Prime Minister David Cameron wrote to the Cayman Islands and nine other U.K. territories to request action to tackle company tax evasion as Britain prepares to host the Group of Eight summit next month.
“We need to know who really owns and controls each and every company,” according to the letter, released today by Cameron’s Downing Street office. “This goes right to the heart of the ambition of Britain’s G8 to knock down the walls of company secrecy.”
Cameron asked the countries to set up central registries that contain information on the owners and controllers of every company, and for this information to be made available to law enforcement and tax collectors. He asked the nations to attend an event on June 15 to indicate progress on tax, trade and transparency.
He said that while countries have the right to set low taxes, they’re sustainable only if “what is owed is actually paid -- and if the rules to achieve this are set and enforced fairly to create a level playing field right across the world,” he wrote. “There is no point in dealing with tax evasion in one country if the problem is simply displaced to another.”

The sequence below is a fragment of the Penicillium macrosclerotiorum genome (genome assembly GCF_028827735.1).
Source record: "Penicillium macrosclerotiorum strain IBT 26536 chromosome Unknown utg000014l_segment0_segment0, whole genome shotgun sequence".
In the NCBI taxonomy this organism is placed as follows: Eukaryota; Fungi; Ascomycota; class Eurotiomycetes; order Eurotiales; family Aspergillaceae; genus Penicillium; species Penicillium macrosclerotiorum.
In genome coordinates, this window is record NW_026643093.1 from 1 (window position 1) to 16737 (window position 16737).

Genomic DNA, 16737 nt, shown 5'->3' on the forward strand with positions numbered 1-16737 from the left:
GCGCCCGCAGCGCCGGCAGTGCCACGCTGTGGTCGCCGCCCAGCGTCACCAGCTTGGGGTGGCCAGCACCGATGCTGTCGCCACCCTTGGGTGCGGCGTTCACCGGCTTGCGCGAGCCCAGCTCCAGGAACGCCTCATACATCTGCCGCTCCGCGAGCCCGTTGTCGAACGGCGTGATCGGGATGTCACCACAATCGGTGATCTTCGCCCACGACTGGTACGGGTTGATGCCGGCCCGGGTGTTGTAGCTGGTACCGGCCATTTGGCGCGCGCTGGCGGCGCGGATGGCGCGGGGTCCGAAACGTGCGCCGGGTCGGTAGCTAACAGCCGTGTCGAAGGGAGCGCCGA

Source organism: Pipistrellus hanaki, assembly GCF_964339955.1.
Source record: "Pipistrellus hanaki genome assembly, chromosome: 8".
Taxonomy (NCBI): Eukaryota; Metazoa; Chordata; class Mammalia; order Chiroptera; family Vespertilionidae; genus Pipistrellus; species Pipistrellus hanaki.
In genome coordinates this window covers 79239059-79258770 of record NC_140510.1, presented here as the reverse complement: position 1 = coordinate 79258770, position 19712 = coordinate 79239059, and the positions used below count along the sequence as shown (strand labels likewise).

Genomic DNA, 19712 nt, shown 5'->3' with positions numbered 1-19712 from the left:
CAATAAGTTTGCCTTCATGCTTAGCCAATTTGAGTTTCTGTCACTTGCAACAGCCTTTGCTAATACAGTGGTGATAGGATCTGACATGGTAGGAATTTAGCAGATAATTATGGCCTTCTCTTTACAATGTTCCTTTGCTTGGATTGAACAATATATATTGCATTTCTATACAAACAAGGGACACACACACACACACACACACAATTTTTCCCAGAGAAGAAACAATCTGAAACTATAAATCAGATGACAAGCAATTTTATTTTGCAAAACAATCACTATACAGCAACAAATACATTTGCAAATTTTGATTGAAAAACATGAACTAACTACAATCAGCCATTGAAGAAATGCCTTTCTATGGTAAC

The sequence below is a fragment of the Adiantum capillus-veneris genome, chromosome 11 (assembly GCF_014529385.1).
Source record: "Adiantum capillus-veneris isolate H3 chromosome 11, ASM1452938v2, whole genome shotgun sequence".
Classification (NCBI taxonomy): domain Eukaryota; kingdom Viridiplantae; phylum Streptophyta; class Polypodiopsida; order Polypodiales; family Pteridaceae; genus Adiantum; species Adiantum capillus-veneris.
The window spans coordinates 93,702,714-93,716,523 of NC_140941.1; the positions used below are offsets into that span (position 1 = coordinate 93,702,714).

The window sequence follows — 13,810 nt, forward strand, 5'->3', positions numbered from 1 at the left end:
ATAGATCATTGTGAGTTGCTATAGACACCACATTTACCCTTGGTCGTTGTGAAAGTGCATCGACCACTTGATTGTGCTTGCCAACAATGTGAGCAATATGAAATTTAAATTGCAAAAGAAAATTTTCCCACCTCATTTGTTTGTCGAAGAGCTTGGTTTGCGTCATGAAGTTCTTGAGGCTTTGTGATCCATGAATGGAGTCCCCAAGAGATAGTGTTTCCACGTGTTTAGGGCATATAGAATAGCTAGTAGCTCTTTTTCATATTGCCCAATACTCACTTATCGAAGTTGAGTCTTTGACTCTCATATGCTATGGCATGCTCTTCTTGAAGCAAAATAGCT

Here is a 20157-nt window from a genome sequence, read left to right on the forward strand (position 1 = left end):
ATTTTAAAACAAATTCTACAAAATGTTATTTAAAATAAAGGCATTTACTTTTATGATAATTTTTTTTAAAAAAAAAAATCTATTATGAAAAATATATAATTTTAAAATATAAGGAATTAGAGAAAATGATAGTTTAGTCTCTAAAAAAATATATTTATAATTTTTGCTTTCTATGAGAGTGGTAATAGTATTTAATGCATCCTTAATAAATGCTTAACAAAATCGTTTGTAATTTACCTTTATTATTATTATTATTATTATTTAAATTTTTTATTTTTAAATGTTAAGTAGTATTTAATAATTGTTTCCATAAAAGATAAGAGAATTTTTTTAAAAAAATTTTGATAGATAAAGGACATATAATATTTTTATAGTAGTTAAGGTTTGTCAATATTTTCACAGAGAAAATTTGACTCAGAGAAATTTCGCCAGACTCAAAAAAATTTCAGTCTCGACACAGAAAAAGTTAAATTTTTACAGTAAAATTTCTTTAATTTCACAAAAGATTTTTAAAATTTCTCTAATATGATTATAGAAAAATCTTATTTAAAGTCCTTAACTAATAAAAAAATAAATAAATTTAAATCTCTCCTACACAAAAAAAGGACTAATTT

The letter was also sent to Bermuda, the British Virgin Islands, Gibraltar, Anguilla, Montserrat, Turks and Caicos Islands, Jersey, Guernsey and the Isle of Man.
Cameron sent his letter as European Union leaders prepare to meet this week also to discuss tax evasion. The leaders of the 27-member bloc, including Cameron, will meet in Brussels May 22 to agree on a plan governing how EU countries share tax data after finance ministers last week failed to reach a decision.
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